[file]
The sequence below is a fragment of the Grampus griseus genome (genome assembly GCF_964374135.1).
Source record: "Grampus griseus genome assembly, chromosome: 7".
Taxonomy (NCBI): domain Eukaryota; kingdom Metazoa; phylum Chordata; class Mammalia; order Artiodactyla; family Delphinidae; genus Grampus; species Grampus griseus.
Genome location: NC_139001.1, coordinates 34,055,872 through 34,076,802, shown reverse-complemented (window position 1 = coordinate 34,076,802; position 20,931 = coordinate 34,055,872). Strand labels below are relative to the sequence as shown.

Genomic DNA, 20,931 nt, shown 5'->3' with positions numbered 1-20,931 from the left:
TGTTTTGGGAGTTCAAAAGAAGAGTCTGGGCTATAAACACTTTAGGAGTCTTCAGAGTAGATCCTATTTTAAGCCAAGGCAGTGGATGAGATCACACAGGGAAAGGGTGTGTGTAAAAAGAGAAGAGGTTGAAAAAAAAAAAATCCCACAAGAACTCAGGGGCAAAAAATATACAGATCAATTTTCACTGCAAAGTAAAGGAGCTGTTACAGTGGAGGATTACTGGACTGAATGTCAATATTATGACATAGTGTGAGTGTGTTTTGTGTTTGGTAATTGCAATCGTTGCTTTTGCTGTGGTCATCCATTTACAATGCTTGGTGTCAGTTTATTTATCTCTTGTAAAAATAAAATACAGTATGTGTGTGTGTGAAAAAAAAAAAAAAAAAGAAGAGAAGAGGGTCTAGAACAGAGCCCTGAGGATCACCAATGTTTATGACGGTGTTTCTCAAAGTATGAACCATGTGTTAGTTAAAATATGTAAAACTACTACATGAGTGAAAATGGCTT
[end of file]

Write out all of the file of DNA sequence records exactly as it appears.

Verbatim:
The sequence below is a fragment of the Grampus griseus genome (genome assembly GCF_964374135.1).
Source record: "Grampus griseus genome assembly, chromosome: 7".
Taxonomy (NCBI): domain Eukaryota; kingdom Metazoa; phylum Chordata; class Mammalia; order Artiodactyla; family Delphinidae; genus Grampus; species Grampus griseus.
Genome location: NC_139001.1, coordinates 34,055,872 through 34,076,802, shown reverse-complemented (window position 1 = coordinate 34,076,802; position 20,931 = coordinate 34,055,872). Strand labels below are relative to the sequence as shown.

Genomic DNA, 20,931 nt, shown 5'->3' with positions numbered 1-20,931 from the left:
TGTTTTGGGAGTTCAAAAGAAGAGTCTGGGCTATAAACACTTTAGGAGTCTTCAGAGTAGATCCTATTTTAAGCCAAGGCAGTGGATGAGATCACACAGGGAAAGGGTGTGTGTAAAAAGAGAAGAGGTTGAAAAAAAAAAAATCCCACAAGAACTCAGGGGCAAAAAATATACAGATCAATTTTCACTGCAAAGTAAAGGAGCTGTTACAGTGGAGGATTACTGGACTGAATGTCAATATTATGACATAGTGTGAGTGTGTTTTGTGTTTGGTAATTGCAATCGTTGCTTTTGCTGTGGTCATCCATTTACAATGCTTGGTGTCAGTTTATTTATCTCTTGTAAAAATAAAATACAGTATGTGTGTGTGTGAAAAAAAAAAAAAAAAAGAAGAGAAGAGGGTCTAGAACAGAGCCCTGAGGATCACCAATGTTTATGACGGTGTTTCTCAAAGTATGAACCATGTGTTAGTTAAAATATGTAAAACTACTACATGAGTGAAAATGGCTT